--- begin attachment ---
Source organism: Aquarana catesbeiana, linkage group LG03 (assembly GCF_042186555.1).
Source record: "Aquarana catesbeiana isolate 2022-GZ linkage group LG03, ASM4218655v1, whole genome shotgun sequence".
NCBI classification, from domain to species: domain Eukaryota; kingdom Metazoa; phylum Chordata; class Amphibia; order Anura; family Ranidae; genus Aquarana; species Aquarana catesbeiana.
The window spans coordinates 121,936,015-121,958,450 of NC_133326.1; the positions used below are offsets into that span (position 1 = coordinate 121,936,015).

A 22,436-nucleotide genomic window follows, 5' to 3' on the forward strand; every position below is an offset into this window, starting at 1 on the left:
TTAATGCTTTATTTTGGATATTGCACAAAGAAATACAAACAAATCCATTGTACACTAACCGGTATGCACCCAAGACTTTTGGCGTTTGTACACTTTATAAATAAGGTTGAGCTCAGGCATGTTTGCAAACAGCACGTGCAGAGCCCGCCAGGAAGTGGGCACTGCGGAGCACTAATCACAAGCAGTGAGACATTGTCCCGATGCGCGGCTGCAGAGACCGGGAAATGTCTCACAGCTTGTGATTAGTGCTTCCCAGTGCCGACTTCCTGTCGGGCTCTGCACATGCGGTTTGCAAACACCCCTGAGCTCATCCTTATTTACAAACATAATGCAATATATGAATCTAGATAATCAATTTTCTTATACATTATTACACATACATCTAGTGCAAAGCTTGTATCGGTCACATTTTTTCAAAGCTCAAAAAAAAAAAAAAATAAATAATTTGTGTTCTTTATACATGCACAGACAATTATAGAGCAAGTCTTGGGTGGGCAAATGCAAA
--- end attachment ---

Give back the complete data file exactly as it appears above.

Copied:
Source organism: Aquarana catesbeiana, linkage group LG03 (assembly GCF_042186555.1).
Source record: "Aquarana catesbeiana isolate 2022-GZ linkage group LG03, ASM4218655v1, whole genome shotgun sequence".
NCBI classification, from domain to species: domain Eukaryota; kingdom Metazoa; phylum Chordata; class Amphibia; order Anura; family Ranidae; genus Aquarana; species Aquarana catesbeiana.
The window spans coordinates 121,936,015-121,958,450 of NC_133326.1; the positions used below are offsets into that span (position 1 = coordinate 121,936,015).

A 22,436-nucleotide genomic window follows, 5' to 3' on the forward strand; every position below is an offset into this window, starting at 1 on the left:
TTAATGCTTTATTTTGGATATTGCACAAAGAAATACAAACAAATCCATTGTACACTAACCGGTATGCACCCAAGACTTTTGGCGTTTGTACACTTTATAAATAAGGTTGAGCTCAGGCATGTTTGCAAACAGCACGTGCAGAGCCCGCCAGGAAGTGGGCACTGCGGAGCACTAATCACAAGCAGTGAGACATTGTCCCGATGCGCGGCTGCAGAGACCGGGAAATGTCTCACAGCTTGTGATTAGTGCTTCCCAGTGCCGACTTCCTGTCGGGCTCTGCACATGCGGTTTGCAAACACCCCTGAGCTCATCCTTATTTACAAACATAATGCAATATATGAATCTAGATAATCAATTTTCTTATACATTATTACACATACATCTAGTGCAAAGCTTGTATCGGTCACATTTTTTCAAAGCTCAAAAAAAAAAAAAAATAAATAATTTGTGTTCTTTATACATGCACAGACAATTATAGAGCAAGTCTTGGGTGGGCAAATGCAAA